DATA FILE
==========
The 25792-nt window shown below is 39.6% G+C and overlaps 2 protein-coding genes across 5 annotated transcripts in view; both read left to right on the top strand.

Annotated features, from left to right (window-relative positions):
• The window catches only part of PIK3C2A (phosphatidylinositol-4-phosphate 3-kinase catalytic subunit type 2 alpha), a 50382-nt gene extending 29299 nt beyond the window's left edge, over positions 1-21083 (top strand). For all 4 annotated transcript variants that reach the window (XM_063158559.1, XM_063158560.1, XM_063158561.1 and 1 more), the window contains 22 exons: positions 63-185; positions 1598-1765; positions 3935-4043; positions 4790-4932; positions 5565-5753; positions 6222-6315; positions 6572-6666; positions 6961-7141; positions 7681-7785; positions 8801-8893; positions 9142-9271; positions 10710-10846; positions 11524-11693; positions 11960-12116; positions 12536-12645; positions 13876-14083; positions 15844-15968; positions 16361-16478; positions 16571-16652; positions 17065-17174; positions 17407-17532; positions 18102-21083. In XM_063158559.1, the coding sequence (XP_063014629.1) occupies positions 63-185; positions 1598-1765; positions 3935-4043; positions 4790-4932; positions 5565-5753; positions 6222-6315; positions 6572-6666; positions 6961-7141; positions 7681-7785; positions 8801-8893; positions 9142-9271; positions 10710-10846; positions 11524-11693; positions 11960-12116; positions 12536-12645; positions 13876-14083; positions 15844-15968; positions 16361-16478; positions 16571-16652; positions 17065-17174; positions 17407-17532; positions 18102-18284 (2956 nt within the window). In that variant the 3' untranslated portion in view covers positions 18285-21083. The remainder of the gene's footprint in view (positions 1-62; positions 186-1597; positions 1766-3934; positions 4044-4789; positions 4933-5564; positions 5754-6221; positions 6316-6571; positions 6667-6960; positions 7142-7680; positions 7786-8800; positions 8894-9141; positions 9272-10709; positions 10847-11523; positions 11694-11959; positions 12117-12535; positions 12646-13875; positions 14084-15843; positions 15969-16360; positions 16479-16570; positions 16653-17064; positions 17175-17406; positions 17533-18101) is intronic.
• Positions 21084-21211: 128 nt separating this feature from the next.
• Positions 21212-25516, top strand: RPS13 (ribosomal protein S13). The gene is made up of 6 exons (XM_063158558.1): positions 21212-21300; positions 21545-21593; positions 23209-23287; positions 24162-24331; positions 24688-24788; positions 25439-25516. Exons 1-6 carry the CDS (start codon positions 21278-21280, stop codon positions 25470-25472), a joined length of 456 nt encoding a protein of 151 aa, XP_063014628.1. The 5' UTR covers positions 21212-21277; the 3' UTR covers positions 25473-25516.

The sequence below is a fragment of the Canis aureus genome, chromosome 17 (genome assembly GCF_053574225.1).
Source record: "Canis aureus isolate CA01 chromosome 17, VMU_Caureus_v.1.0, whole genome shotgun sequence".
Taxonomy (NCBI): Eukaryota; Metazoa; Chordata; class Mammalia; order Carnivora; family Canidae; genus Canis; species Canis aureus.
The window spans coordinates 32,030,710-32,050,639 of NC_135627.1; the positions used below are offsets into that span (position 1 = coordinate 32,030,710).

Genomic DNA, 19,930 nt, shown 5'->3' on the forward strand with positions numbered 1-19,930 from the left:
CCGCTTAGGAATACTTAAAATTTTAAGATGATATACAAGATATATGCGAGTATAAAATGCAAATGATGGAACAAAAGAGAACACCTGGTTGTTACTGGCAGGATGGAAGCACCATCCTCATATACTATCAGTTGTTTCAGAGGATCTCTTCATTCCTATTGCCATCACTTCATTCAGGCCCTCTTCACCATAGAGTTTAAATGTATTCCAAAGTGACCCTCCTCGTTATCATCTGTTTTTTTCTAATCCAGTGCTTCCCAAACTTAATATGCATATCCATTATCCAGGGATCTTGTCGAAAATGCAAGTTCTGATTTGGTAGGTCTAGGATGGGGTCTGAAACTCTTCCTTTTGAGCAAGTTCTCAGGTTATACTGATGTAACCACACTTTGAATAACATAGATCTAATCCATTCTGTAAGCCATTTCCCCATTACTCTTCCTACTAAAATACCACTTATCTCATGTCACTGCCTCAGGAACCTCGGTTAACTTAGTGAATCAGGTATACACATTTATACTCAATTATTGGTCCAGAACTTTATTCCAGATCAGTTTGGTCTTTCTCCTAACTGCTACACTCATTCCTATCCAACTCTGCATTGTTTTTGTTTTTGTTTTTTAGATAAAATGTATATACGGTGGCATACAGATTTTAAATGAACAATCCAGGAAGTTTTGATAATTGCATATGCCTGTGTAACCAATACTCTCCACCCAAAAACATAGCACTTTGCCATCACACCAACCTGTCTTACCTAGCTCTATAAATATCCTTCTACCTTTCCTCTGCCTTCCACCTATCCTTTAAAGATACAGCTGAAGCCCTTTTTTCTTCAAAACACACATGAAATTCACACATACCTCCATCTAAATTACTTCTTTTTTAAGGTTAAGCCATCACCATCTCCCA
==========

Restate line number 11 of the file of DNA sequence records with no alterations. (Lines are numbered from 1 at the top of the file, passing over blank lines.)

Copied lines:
CCGCTTAGGAATACTTAAAATTTTAAGATGATATACAAGATATATGCGAGTATAAAATGCAAATGATGGAACAAAAGAGAACACCTGGTTGTTACTGGCAGGATGGAAGCACCATCCTCATATACTATCAGTTGTTTCAGAGGATCTCTTCATTCCTATTGCCATCACTTCATTCAGGCCCTCTTCACCATAGAGTTTAAATGTATTCCAAAGTGACCCTCCTCGTTATCATCTGTTTTTTTCTAATCCAGTGCTTCCCAAACTTAATATGCATATCCATTATCCAGGGATCTTGTCGAAAATGCAAGTTCTGATTTGGTAGGTCTAGGATGGGGTCTGAAACTCTTCCTTTTGAGCAAGTTCTCAGGTTATACTGATGTAACCACACTTTGAATAACATAGATCTAATCCATTCTGTAAGCCATTTCCCCATTACTCTTCCTACTAAAATACCACTTATCTCATGTCACTGCCTCAGGAACCTCGGTTAACTTAGTGAATCAGGTATACACATTTATACTCAATTATTGGTCCAGAACTTTATTCCAGATCAGTTTGGTCTTTCTCCTAACTGCTACACTCATTCCTATCCAACTCTGCATTGTTTTTGTTTTTGTTTTTTAGATAAAATGTATATACGGTGGCATACAGATTTTAAATGAACAATCCAGGAAGTTTTGATAATTGCATATGCCTGTGTAACCAATACTCTCCACCCAAAAACATAGCACTTTGCCATCACACCAACCTGTCTTACCTAGCTCTATAAATATCCTTCTACCTTTCCTCTGCCTTCCACCTATCCTTTAAAGATACAGCTGAAGCCCTTTTTTCTTCAAAACACACATGAAATTCACACATACCTCCATCTAAATTACTTCTTTTTTAAGGTTAAGCCATCACCATCTCCCA